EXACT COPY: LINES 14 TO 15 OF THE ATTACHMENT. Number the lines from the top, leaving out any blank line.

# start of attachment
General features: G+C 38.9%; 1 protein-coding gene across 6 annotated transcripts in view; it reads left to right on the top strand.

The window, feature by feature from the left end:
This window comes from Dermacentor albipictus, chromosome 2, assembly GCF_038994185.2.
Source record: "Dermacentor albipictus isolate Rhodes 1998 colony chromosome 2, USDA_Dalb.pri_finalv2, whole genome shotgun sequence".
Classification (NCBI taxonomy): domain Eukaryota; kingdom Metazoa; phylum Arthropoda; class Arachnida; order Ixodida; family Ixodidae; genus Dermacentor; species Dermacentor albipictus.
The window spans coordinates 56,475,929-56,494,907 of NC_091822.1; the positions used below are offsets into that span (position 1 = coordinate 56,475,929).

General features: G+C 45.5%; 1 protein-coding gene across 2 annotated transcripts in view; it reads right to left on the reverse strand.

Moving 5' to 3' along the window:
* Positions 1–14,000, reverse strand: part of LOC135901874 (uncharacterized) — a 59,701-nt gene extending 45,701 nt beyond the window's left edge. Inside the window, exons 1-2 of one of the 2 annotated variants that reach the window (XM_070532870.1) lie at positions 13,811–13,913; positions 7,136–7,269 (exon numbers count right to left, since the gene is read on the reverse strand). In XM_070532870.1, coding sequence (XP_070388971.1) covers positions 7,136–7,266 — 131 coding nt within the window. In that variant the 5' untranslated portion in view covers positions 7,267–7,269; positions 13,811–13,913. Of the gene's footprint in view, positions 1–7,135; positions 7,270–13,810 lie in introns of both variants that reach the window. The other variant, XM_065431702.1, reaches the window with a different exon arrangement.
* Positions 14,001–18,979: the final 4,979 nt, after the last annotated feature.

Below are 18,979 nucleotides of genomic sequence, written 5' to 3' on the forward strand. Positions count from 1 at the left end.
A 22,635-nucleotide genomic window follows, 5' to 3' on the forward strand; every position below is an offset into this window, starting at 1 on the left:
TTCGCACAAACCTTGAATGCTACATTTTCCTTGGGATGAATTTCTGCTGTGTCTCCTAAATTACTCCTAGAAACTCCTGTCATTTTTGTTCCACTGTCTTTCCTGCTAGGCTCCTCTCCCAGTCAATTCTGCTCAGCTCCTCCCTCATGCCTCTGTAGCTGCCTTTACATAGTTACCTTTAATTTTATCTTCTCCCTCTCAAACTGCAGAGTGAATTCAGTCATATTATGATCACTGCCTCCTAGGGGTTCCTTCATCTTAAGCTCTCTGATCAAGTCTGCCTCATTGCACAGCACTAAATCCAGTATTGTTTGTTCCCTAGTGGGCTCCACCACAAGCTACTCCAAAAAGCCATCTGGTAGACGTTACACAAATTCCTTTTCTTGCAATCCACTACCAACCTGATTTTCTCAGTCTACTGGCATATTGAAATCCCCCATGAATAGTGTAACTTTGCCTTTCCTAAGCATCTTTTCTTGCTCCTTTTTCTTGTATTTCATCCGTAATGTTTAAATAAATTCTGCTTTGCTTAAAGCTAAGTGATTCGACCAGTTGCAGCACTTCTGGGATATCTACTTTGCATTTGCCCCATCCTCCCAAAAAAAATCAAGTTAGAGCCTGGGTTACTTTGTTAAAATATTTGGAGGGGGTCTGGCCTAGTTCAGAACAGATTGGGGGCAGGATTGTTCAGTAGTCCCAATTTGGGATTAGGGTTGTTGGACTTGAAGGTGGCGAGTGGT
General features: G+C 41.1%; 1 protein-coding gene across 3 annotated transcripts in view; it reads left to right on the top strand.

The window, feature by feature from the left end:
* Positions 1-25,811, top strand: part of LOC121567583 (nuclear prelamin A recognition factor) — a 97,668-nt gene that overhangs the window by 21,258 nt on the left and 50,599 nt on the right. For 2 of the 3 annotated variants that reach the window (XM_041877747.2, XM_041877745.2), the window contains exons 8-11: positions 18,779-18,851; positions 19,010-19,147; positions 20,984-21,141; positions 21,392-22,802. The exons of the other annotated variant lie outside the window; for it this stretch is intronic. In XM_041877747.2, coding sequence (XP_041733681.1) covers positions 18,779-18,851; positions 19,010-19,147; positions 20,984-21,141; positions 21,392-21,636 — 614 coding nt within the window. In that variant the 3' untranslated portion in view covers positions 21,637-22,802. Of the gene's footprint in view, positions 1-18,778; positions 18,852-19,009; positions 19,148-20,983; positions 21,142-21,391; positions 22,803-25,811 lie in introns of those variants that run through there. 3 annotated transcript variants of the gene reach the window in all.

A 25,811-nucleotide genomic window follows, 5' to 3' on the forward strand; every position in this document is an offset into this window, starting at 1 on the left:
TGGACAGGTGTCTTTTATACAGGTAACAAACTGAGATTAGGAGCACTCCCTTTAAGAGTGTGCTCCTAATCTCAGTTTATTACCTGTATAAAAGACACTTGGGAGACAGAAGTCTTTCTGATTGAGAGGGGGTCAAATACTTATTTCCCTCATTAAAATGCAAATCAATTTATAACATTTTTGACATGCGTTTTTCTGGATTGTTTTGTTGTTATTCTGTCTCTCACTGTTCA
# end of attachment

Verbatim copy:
General features: G+C 41.1%; 1 protein-coding gene across 3 annotated transcripts in view; it reads left to right on the top strand.

The window, feature by feature from the left end: